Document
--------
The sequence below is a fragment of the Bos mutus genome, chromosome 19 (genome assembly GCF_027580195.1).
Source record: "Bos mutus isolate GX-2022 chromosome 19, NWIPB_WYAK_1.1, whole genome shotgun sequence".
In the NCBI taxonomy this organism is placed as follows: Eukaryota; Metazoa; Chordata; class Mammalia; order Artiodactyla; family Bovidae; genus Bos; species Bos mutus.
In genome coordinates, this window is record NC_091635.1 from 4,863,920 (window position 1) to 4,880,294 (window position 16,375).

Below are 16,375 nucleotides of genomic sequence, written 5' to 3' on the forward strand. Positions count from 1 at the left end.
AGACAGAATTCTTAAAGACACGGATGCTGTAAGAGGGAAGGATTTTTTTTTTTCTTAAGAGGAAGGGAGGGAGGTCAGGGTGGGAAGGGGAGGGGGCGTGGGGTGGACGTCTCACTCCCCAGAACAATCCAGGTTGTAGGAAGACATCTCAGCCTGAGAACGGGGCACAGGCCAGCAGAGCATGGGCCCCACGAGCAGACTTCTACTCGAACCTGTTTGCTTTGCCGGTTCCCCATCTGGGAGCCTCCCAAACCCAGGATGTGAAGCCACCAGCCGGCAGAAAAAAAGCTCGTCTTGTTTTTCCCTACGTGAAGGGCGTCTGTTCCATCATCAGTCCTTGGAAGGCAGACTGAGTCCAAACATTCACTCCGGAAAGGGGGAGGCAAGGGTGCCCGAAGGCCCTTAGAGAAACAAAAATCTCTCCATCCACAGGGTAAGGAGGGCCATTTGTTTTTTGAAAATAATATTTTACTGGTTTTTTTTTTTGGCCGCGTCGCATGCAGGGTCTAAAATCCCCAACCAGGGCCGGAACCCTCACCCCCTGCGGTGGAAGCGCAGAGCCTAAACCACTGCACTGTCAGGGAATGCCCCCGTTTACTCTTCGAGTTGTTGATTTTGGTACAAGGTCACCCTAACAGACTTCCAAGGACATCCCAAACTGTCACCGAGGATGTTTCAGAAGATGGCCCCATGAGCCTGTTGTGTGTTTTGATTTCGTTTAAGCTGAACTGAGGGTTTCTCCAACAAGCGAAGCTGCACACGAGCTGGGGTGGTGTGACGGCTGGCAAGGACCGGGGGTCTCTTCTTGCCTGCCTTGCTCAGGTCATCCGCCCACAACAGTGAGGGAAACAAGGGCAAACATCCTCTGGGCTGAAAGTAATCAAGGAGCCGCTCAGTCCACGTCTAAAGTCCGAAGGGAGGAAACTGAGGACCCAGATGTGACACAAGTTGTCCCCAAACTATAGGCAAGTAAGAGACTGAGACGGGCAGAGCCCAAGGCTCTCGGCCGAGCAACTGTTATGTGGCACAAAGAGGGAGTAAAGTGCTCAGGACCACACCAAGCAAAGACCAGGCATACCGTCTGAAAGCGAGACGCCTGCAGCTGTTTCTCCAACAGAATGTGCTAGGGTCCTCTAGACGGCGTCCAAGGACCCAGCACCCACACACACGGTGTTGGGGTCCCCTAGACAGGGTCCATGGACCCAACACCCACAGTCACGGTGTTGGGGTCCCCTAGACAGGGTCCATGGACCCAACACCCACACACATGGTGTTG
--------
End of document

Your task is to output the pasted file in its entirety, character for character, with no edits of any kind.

The sequence below is a fragment of the Bos mutus genome, chromosome 19 (genome assembly GCF_027580195.1).
Source record: "Bos mutus isolate GX-2022 chromosome 19, NWIPB_WYAK_1.1, whole genome shotgun sequence".
In the NCBI taxonomy this organism is placed as follows: Eukaryota; Metazoa; Chordata; class Mammalia; order Artiodactyla; family Bovidae; genus Bos; species Bos mutus.
In genome coordinates, this window is record NC_091635.1 from 4,863,920 (window position 1) to 4,880,294 (window position 16,375).

Below are 16,375 nucleotides of genomic sequence, written 5' to 3' on the forward strand. Positions count from 1 at the left end.
AGACAGAATTCTTAAAGACACGGATGCTGTAAGAGGGAAGGATTTTTTTTTTTCTTAAGAGGAAGGGAGGGAGGTCAGGGTGGGAAGGGGAGGGGGCGTGGGGTGGACGTCTCACTCCCCAGAACAATCCAGGTTGTAGGAAGACATCTCAGCCTGAGAACGGGGCACAGGCCAGCAGAGCATGGGCCCCACGAGCAGACTTCTACTCGAACCTGTTTGCTTTGCCGGTTCCCCATCTGGGAGCCTCCCAAACCCAGGATGTGAAGCCACCAGCCGGCAGAAAAAAAGCTCGTCTTGTTTTTCCCTACGTGAAGGGCGTCTGTTCCATCATCAGTCCTTGGAAGGCAGACTGAGTCCAAACATTCACTCCGGAAAGGGGGAGGCAAGGGTGCCCGAAGGCCCTTAGAGAAACAAAAATCTCTCCATCCACAGGGTAAGGAGGGCCATTTGTTTTTTGAAAATAATATTTTACTGGTTTTTTTTTTTGGCCGCGTCGCATGCAGGGTCTAAAATCCCCAACCAGGGCCGGAACCCTCACCCCCTGCGGTGGAAGCGCAGAGCCTAAACCACTGCACTGTCAGGGAATGCCCCCGTTTACTCTTCGAGTTGTTGATTTTGGTACAAGGTCACCCTAACAGACTTCCAAGGACATCCCAAACTGTCACCGAGGATGTTTCAGAAGATGGCCCCATGAGCCTGTTGTGTGTTTTGATTTCGTTTAAGCTGAACTGAGGGTTTCTCCAACAAGCGAAGCTGCACACGAGCTGGGGTGGTGTGACGGCTGGCAAGGACCGGGGGTCTCTTCTTGCCTGCCTTGCTCAGGTCATCCGCCCACAACAGTGAGGGAAACAAGGGCAAACATCCTCTGGGCTGAAAGTAATCAAGGAGCCGCTCAGTCCACGTCTAAAGTCCGAAGGGAGGAAACTGAGGACCCAGATGTGACACAAGTTGTCCCCAAACTATAGGCAAGTAAGAGACTGAGACGGGCAGAGCCCAAGGCTCTCGGCCGAGCAACTGTTATGTGGCACAAAGAGGGAGTAAAGTGCTCAGGACCACACCAAGCAAAGACCAGGCATACCGTCTGAAAGCGAGACGCCTGCAGCTGTTTCTCCAACAGAATGTGCTAGGGTCCTCTAGACGGCGTCCAAGGACCCAGCACCCACACACACGGTGTTGGGGTCCCCTAGACAGGGTCCATGGACCCAACACCCACAGTCACGGTGTTGGGGTCCCCTAGACAGGGTCCATGGACCCAACACCCACACACATGGTGTTG